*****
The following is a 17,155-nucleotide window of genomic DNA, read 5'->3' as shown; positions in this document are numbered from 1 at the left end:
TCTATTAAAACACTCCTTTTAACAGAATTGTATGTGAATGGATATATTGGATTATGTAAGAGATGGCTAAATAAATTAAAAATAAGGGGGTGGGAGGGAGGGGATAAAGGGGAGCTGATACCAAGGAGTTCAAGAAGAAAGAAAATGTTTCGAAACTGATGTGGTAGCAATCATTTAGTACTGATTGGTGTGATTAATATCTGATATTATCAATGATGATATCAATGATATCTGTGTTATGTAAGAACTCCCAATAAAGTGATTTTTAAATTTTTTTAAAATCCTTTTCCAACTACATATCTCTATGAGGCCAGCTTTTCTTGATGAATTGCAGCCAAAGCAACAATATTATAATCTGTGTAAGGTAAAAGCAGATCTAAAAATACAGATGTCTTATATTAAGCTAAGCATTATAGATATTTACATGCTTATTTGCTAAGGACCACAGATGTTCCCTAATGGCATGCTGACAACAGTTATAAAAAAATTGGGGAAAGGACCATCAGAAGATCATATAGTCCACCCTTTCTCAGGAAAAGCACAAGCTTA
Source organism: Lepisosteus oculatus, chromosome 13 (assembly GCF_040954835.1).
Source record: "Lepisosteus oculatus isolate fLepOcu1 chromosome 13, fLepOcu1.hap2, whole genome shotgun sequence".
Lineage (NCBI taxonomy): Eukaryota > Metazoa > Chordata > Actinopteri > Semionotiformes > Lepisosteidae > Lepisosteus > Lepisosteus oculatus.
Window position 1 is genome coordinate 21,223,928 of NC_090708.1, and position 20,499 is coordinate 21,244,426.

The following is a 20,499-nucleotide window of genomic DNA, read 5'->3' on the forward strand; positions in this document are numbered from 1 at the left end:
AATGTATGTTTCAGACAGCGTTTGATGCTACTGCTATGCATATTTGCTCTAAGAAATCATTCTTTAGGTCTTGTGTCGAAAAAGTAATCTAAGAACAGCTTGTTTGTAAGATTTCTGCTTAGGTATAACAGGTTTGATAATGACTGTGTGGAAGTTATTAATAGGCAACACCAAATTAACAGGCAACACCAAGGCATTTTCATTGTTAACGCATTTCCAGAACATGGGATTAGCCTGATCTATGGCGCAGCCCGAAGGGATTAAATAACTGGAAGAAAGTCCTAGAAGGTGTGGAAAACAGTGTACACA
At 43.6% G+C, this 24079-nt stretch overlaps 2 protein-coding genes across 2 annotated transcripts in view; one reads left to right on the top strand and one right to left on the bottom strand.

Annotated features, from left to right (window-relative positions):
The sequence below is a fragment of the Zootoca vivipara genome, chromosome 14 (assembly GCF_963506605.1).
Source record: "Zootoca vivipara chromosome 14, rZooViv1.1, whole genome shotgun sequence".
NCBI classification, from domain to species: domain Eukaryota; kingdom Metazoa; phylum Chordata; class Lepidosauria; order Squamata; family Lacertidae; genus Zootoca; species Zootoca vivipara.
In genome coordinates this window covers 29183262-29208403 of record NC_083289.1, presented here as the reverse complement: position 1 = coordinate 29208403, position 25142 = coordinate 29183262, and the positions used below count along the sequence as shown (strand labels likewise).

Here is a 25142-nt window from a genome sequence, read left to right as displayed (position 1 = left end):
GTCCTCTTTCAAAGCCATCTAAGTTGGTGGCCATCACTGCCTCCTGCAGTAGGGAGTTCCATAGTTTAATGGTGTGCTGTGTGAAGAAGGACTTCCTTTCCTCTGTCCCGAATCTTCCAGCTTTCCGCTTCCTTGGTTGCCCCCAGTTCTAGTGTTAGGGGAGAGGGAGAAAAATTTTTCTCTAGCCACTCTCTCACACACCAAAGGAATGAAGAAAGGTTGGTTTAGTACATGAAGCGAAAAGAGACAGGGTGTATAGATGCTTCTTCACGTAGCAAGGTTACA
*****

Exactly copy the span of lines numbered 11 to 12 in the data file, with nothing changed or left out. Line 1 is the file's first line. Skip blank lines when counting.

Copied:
The sequence below is a fragment of the Zootoca vivipara genome, chromosome 14 (assembly GCF_963506605.1).
Source record: "Zootoca vivipara chromosome 14, rZooViv1.1, whole genome shotgun sequence".